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Tammy Hall released from federal prison

August 13, 2014
By TIFFANY REPECKI (trepecki@breezenewspapers.com) , Cape Coral Daily Breeze

A former Lee County commissioner was released from a federal prison Tuesday morning.

Tammara "Tammy" Ann Hall, 53, formerly of Cape Coral, was released at 8:45 a.m. from the Coleman Federal Correctional Complex in Sumterville, Fla. Samantha Serraro, public information officer for the prison, reported that Hall had "no detainers" - that she had "nothing pending" - upon her release.

Hall served six months in the federal prison after being sentenced earlier this year. She had pleaded guilty in October to one count of wire fraud as part of a plea agreement with federal prosectors.

Article Photos

Tammy Hall

Hall now faces a three-year term of supervised release, including 90 days of home confinement. The federal judge also sentenced her to 250 hours of community service and for her to pay restitution.

In September, Hall submitted her resignation to the Lee County Board of County Commissioners - the same day that the U.S. Attorney's Office for the Middle District of Florida announced that she faced charges and had entered into a deal. Hall had been the District 4 commissioner since November 2004.

According to court documents, she was running for re-election as a Lee County commissioner in the 2010 election. From November 2009 to November 2010, she diverted and embezzled about $33,756 of donor contributions to the Tammy Hall campaign fund and used the money for personal expenditures.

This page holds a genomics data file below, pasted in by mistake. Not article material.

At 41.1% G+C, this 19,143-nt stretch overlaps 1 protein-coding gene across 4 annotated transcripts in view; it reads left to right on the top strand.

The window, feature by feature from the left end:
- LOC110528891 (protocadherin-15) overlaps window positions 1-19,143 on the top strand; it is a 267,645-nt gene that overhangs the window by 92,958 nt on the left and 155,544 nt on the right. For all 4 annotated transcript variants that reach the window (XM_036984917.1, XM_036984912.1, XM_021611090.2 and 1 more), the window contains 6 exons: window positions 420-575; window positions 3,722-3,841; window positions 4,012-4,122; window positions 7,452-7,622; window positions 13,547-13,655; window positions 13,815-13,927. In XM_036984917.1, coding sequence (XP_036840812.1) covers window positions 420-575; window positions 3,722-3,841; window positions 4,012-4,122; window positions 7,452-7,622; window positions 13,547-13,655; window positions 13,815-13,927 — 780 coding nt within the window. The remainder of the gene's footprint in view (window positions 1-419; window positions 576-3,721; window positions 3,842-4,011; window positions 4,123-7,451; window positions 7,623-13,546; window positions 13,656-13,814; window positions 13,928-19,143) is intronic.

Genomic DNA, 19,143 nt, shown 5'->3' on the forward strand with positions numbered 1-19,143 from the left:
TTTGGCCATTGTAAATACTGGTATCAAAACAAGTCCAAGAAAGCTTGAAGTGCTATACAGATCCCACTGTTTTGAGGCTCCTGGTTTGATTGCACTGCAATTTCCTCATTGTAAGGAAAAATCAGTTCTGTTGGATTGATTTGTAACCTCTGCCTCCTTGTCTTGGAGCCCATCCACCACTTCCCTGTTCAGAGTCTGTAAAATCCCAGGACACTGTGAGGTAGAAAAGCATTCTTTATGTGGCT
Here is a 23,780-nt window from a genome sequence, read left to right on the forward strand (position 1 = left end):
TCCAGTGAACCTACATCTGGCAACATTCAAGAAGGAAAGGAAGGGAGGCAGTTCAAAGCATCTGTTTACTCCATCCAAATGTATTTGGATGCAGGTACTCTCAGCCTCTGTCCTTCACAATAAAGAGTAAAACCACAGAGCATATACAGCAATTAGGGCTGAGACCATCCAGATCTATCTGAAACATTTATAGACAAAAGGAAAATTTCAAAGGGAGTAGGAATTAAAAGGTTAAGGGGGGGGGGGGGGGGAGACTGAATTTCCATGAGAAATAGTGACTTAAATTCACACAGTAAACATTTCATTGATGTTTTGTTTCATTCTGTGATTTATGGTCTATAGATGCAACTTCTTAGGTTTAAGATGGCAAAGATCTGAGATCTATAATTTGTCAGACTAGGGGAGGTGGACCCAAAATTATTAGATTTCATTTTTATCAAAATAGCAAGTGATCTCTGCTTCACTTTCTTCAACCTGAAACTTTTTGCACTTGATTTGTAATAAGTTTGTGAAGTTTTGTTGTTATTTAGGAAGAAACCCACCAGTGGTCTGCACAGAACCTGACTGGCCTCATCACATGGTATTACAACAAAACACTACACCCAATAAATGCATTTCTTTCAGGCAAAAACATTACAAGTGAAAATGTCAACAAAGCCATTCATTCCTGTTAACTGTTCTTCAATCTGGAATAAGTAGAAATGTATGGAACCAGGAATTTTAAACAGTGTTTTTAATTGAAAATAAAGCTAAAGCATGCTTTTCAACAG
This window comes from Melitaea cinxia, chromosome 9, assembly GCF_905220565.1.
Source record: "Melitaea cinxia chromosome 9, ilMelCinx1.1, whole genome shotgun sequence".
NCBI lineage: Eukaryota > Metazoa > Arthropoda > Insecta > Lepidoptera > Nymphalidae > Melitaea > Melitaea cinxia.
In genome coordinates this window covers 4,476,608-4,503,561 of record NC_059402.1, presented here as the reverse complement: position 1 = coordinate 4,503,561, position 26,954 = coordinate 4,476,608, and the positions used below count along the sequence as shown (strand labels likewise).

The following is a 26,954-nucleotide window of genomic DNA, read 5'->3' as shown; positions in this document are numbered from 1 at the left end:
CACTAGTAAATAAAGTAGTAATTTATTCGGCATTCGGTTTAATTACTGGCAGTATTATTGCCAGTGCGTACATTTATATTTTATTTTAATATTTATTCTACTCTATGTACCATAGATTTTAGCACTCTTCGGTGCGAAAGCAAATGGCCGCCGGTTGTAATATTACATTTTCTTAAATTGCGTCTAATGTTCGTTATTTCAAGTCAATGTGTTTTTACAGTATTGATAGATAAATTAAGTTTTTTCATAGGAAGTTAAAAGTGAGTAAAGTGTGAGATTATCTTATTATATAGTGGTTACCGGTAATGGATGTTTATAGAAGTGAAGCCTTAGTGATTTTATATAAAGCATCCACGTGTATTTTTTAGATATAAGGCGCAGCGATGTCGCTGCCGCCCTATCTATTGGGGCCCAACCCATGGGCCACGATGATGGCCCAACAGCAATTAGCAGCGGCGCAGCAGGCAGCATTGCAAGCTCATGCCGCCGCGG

Hall spent the money on mortgage payments to Bank of America and to cover American Express purchases made at Nordstrom, Saks Fifth Avenue, Mark Loren Designs and Club Monaco.

Hall completed state campaign fund reports and failed to disclose that she had diverted campaign contributions to pay for personal expenses, the documents state. She falsely represented the nature of the expenditures or omitted certain campaign contribution checks from the state campaign reports.

Hall transferred funds from the campaign bank account to her personal account, wrote checks from the campaign account and deposited them into her personal account, and deposited certain donor campaign contributions directly into her personal account.

According to the documents, FBI agents interviewed Hall in February 2012. She made deceptive statements, where she claimed that she never took money from her campaign account to support her personal lifestyle. She said all of the money she took was reimbursement for campaign expenses.

Based on the suggested sentencing guidelines, Hall could have been looking at between 21 months and 27 months in prison, one to three years of supervised release, and a fine between $6,000 and $60,000.

She could not be reached for comment Tuesday on her release from prison or the case.

 
 

 

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